The first attempt to circulate a beam in the LHC is still set for next Wednesday, and the media is already full of LHC stories, with a lot more to come next week. Events are being organized all over the world to celebrate the day, including a 1:30 am pajama party at Fermilab (see here). Today’s Wall Street Journal carries a page one story about preparations at CERN that focus on improvisational comedy training for physicists to help them communicate.
For more serious news from the LHC, you can try following progress at CERN’s startup site for the public, or at the technical LHC commissioning site. Latest available minutes from the Installation and Commissioning Committee are here, including a timeline and objectives for the next few days and for September 10. The “also going on” column for September 10 lists just “chaos”.
Science magazine has some excellent LHC-related stories in this week’s issue. In this one, various people explain what the LHC is looking for and why it will take a while to get results. Gordy Kane is having none of that though, predicting discovery of supersymmetry next month:
“We predict a signature that they could see with five events,” says Michigan’s Kane. “They could see it in the first week of running in October.”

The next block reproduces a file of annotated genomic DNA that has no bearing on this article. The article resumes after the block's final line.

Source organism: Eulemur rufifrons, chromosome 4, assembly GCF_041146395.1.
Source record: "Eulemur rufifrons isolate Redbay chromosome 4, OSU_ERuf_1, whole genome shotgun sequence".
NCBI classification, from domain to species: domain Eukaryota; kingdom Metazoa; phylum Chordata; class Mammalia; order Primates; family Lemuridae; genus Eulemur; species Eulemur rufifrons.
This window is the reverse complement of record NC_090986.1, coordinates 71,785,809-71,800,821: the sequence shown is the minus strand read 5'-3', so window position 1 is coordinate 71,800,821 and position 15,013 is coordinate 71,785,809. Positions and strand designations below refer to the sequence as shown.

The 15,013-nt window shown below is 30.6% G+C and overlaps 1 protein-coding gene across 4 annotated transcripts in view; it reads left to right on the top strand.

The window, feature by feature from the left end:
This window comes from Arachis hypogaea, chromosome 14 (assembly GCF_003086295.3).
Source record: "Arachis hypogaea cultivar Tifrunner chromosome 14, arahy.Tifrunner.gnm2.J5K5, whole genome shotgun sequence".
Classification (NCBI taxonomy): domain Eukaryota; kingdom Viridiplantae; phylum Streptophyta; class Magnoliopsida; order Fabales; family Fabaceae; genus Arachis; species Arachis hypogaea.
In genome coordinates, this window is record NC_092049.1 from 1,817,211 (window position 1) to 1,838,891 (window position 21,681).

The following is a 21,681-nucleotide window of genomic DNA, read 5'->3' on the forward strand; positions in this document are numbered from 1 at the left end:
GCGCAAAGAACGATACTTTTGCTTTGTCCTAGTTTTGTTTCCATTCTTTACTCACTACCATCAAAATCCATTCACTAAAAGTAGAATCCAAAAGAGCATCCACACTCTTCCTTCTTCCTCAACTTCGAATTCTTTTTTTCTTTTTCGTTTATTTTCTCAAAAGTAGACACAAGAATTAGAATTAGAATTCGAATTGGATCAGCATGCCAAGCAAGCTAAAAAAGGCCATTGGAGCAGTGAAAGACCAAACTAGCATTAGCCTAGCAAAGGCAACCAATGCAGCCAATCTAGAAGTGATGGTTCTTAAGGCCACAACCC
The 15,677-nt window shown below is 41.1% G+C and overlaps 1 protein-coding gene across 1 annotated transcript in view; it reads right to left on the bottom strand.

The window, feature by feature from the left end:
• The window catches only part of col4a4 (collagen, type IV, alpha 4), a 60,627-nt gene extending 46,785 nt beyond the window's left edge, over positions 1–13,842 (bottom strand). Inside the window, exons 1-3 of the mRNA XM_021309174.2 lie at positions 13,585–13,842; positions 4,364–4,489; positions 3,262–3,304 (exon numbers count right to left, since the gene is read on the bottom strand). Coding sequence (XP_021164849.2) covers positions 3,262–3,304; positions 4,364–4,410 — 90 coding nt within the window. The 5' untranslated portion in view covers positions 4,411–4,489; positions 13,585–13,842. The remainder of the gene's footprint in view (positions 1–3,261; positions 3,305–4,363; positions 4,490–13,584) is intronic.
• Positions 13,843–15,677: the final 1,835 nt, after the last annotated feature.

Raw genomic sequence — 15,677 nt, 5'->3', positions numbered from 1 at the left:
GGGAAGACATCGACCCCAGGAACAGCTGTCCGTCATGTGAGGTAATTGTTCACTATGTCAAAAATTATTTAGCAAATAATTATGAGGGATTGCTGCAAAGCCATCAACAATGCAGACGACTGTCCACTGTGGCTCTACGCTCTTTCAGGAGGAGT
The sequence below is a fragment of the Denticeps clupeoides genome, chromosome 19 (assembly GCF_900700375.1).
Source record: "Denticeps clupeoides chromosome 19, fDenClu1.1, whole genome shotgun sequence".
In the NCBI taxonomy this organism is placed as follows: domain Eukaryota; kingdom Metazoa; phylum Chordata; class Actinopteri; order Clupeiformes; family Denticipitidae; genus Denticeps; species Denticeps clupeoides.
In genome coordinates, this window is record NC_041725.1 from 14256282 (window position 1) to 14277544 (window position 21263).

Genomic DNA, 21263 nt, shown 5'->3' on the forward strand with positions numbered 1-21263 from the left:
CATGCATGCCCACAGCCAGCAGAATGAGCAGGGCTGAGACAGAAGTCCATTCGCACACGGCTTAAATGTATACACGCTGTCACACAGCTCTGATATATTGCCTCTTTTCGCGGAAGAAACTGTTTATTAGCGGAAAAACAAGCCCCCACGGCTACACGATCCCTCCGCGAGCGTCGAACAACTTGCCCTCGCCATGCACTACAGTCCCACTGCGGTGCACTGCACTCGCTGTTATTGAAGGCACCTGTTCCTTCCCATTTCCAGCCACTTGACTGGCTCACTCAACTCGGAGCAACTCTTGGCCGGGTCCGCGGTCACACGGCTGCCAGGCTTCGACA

Another article, Researchers, Place Your Bets!, features bloggers Tommaso Dorigo and Jacques Distler. Tommaso has bet that the LHC will see no deviations from the standard model, although from what I remember, he did this just because if this happens it will be so depressing that at least some cash will cheer him up. Gordy Kane and Stuart Raby claim supersymmetry is such a sure thing that they can’t find anyone who will bet against it. Distler’s comment on this is:
I wonder how hard they tried.
The same article gives links to sites where you can bet on the Higgs boson discovery date.
Nature magazine is running an LHC-related editorial Cool Philosophies in this week’s issue. It is inspired by an interesting recent preprint by philosopher of science Alexei Grinbaum: On the eve of the LHC: conceptual questions in high-energy physics. Grinbaum gives an extensive discussion of the current state of particle theory and its societal context. He ends with a philosophical section on fine-tuning and currently popular anthropic arguments, arguing that these often invoke an invalid use of counterfactuals.